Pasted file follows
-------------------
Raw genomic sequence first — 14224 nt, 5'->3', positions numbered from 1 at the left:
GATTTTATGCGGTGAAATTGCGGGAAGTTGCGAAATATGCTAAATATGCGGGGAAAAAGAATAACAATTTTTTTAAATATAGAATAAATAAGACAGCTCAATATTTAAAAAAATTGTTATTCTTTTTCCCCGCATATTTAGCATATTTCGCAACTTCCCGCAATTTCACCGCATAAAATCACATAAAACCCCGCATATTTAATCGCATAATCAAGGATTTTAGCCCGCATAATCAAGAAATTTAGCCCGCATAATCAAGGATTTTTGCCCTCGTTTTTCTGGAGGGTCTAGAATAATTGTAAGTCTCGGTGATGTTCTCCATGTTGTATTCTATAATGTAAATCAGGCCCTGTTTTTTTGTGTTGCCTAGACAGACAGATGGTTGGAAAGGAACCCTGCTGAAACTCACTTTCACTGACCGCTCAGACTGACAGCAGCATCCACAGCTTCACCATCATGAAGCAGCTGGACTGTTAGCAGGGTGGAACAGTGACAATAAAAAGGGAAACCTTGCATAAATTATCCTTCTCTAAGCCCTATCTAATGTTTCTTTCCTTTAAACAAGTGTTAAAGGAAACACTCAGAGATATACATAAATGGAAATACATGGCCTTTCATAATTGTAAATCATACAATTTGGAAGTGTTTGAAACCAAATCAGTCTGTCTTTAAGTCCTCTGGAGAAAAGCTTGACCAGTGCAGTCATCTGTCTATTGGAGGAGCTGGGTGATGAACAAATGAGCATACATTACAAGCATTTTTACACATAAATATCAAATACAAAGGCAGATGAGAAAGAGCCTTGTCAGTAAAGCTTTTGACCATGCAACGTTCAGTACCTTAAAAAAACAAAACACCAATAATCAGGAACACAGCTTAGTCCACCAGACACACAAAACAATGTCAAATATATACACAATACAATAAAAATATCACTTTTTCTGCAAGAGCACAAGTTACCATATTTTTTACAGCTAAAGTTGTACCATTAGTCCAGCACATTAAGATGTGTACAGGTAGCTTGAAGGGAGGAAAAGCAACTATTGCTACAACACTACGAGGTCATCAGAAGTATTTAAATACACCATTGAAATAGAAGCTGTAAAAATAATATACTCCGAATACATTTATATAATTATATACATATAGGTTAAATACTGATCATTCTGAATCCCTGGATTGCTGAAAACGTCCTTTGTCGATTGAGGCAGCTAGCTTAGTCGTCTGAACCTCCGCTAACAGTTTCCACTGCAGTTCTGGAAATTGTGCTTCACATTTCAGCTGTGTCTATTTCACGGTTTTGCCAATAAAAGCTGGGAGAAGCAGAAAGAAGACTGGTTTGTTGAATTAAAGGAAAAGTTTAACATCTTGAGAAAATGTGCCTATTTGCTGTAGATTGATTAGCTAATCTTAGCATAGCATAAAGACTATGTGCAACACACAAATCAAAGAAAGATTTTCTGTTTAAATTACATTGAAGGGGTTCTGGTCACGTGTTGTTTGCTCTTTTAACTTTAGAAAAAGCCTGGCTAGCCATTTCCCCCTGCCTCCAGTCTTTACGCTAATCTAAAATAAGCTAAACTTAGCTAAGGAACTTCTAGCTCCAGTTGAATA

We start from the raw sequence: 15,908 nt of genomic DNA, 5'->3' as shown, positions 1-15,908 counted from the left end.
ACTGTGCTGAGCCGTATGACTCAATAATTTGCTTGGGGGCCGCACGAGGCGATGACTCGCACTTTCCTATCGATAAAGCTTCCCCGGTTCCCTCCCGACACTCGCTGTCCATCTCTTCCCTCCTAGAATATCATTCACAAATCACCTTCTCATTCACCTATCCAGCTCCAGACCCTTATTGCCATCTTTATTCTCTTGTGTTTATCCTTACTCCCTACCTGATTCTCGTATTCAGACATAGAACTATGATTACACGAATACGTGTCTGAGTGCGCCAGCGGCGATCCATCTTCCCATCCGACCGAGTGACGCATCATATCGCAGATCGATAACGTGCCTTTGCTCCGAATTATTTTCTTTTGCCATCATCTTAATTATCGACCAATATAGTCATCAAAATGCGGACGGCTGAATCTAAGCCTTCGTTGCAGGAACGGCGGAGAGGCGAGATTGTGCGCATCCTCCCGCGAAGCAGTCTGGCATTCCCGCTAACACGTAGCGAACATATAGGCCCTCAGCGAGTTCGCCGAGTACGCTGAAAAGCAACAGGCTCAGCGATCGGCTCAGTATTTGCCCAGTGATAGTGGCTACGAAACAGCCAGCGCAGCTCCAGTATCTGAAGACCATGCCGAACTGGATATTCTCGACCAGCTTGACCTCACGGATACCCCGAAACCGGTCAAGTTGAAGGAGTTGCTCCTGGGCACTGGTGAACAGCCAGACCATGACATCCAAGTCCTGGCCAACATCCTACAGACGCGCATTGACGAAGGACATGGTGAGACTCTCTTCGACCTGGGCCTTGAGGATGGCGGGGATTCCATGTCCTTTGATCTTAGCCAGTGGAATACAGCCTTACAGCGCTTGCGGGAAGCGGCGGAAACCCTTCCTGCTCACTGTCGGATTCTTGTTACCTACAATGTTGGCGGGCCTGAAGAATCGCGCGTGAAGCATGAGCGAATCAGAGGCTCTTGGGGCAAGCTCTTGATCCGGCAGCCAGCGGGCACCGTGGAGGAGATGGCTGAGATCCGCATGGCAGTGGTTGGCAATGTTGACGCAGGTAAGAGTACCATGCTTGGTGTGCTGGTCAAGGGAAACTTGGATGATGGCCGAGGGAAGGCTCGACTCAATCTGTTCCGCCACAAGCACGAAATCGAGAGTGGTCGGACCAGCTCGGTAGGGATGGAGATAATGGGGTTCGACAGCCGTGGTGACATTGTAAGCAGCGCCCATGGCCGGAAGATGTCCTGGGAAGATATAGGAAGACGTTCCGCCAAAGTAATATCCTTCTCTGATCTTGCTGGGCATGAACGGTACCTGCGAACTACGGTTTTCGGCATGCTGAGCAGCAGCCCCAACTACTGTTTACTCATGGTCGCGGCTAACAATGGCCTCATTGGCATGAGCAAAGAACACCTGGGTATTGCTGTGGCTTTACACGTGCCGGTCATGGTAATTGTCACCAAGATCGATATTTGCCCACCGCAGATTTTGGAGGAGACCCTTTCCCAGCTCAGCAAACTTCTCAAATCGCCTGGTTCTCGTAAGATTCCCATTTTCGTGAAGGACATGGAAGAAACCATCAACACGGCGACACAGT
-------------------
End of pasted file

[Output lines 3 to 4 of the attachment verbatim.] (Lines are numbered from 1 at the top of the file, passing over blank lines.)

We start from the raw sequence: 15,908 nt of genomic DNA, 5'->3' as shown, positions 1-15,908 counted from the left end.
ACTGTGCTGAGCCGTATGACTCAATAATTTGCTTGGGGGCCGCACGAGGCGATGACTCGCACTTTCCTATCGATAAAGCTTCCCCGGTTCCCTCCCGACACTCGCTGTCCATCTCTTCCCTCCTAGAATATCATTCACAAATCACCTTCTCATTCACCTATCCAGCTCCAGACCCTTATTGCCATCTTTATTCTCTTGTGTTTATCCTTACTCCCTACCTGATTCTCGTATTCAGACATAGAACTATGATTACACGAATACGTGTCTGAGTGCGCCAGCGGCGATCCATCTTCCCATCCGACCGAGTGACGCATCATATCGCAGATCGATAACGTGCCTTTGCTCCGAATTATTTTCTTTTGCCATCATCTTAATTATCGACCAATATAGTCATCAAAATGCGGACGGCTGAATCTAAGCCTTCGTTGCAGGAACGGCGGAGAGGCGAGATTGTGCGCATCCTCCCGCGAAGCAGTCTGGCATTCCCGCTAACACGTAGCGAACATATAGGCCCTCAGCGAGTTCGCCGAGTACGCTGAAAAGCAACAGGCTCAGCGATCGGCTCAGTATTTGCCCAGTGATAGTGGCTACGAAACAGCCAGCGCAGCTCCAGTATCTGAAGACCATGCCGAACTGGATATTCTCGACCAGCTTGACCTCACGGATACCCCGAAACCGGTCAAGTTGAAGGAGTTGCTCCTGGGCACTGGTGAACAGCCAGACCATGACATCCAAGTCCTGGCCAACATCCTACAGACGCGCATTGACGAAGGACATGGTGAGACTCTCTTCGACCTGGGCCTTGAGGATGGCGGGGATTCCATGTCCTTTGATCTTAGCCAGTGGAATACAGCCTTACAGCGCTTGCGGGAAGCGGCGGAAACCCTTCCTGCTCACTGTCGGATTCTTGTTACCTACAATGTTGGCGGGCCTGAAGAATCGCGCGTGAAGCATGAGCGAATCAGAGGCTCTTGGGGCAAGCTCTTGATCCGGCAGCCAGCGGGCACCGTGGAGGAGATGGCTGAGATCCGCATGGCAGTGGTTGGCAATGTTGACGCAGGTAAGAGTACCATGCTTGGTGTGCTGGTCAAGGGAAACTTGGATGATGGCCGAGGGAAGGCTCGACTCAATCTGTTCCGCCACAAGCACGAAATCGAGAGTGGTCGGACCAGCTCGGTAGGGATGGAGATAATGGGGTTCGACAGCCGTGGTGACATTGTAAGCAGCGCCCATGGCCGGAAGATGTCCTGGGAAGATATAGGAAGACGTTCCGCCAAAGTAATATCCTTCTCTGATCTTGCTGGGCATGAACGGTACCTGCGAACTACGGTTTTCGGCATGCTGAGCAGCAGCCCCAACTACTGTTTACTCATGGTCGCGGCTAACAATGGCCTCATTGGCATGAGCAAAGAACACCTGGGTATTGCTGTGGCTTTACACGTGCCGGTCATGGTAATTGTCACCAAGATCGATATTTGCCCACCGCAGATTTTGGAGGAGACCCTTTCCCAGCTCAGCAAACTTCTCAAATCGCCTGGTTCTCGTAAGATTCCCATTTTCGTGAAGGACATGGAAGAAACCATCAACACGGCGACACAGT